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RFC1661 - часть 4

Simpson [Page 1]

RFC 1661 Point-to-Point Protocol July 1994

respective network-layer protocols. These NCPs are defined in

companion documents.


It is intended that PPP links be easy to configure. By design,

the standard defaults handle all common configurations. The

implementor can specify improvements to the default configuration,

which are automatically communicated to the peer without operator

intervention. Finally, the operator may explicitly configure

options for the link which enable the link to operate in

environments where it would otherwise be impossible.

This self-configuration is implemented through an extensible

option negotiation mechanism, wherein each end of the link

describes to the other its capabilities and requirements.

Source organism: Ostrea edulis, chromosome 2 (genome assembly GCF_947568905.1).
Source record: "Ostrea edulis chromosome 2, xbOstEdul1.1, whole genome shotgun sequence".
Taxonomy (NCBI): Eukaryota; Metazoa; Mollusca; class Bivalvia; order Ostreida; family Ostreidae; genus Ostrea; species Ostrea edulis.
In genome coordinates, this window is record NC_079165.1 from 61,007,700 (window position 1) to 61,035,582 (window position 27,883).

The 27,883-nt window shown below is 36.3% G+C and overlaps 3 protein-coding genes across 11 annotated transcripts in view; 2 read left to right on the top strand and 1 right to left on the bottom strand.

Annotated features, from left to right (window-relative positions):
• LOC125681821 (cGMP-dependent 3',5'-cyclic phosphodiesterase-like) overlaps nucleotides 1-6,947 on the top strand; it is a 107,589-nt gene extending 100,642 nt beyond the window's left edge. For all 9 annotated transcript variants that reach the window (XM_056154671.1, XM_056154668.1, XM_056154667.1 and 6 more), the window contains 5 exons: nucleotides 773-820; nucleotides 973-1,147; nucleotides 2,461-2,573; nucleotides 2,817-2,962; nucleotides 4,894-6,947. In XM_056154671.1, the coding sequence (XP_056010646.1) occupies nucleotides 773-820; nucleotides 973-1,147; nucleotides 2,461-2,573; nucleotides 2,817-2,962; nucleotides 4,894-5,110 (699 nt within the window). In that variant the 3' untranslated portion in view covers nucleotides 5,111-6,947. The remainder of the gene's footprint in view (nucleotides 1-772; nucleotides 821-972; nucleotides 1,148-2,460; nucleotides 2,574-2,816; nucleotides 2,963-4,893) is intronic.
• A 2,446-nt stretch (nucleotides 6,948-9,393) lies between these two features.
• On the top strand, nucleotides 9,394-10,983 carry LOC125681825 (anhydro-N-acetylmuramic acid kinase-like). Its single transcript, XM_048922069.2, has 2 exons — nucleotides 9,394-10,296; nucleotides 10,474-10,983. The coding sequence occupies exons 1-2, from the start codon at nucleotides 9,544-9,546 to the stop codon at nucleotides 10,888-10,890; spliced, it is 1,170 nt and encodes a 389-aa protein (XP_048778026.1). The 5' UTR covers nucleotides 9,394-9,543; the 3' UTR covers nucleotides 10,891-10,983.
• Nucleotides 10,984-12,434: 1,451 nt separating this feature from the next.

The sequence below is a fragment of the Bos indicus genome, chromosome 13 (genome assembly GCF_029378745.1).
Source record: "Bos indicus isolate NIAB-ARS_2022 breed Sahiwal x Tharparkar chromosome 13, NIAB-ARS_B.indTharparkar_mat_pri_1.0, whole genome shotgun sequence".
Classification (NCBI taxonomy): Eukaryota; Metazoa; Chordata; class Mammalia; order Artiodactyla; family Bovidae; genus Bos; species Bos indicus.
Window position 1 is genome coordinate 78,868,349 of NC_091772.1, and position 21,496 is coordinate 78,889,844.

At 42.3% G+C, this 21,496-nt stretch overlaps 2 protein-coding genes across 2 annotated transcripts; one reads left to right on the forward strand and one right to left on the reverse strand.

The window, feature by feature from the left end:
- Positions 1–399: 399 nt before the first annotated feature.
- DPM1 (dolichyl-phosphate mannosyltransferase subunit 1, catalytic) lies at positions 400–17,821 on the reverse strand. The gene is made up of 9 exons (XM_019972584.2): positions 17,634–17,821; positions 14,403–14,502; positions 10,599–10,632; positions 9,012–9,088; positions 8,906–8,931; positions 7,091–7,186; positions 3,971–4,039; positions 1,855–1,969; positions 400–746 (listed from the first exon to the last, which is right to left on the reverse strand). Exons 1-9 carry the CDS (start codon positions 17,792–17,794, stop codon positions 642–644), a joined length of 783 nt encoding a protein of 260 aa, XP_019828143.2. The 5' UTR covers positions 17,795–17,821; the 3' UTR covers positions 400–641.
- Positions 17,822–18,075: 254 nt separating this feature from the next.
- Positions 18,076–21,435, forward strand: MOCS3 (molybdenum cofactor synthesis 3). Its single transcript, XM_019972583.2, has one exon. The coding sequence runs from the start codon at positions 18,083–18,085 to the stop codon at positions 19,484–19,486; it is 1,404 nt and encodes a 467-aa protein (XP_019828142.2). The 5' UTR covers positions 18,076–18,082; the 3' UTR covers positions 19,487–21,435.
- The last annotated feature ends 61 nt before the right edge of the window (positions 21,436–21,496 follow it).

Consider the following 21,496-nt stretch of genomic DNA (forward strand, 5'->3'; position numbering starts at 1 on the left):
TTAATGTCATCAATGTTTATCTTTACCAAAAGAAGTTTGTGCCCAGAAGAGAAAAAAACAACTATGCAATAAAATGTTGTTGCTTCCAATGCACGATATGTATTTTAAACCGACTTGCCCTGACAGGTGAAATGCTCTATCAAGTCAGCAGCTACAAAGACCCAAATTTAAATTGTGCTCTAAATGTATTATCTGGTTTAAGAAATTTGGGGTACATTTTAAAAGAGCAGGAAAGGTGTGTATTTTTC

Although the option negotiation mechanism described in this

document is specified in terms of the Link Control Protocol (LCP),

the same facilities are designed to be used by other control

protocols, especially the family of NCPs.

1.1. Specification of Requirements

In this document, several words are used to signify the requirements

of the specification. These words are often capitalized.

MUST This word, or the adjective "required", means that the

definition is an absolute requirement of the specification.

MUST NOT This phrase means that the definition is an absolute

prohibition of the specification.

SHOULD This word, or the adjective "recommended", means that there

may exist valid reasons in particular circumstances to

ignore this item, but the full implications must be

understood and carefully weighed before choosing a

different course.

MAY This word, or the adjective "optional", means that this

item is one of an allowed set of alternatives. An

implementation which does not include this option MUST be

prepared to interoperate with another implementation which

does include the option.

Simpson [Page 2]

RFC 1661 Point-to-Point Protocol July 1994

1.2. Terminology

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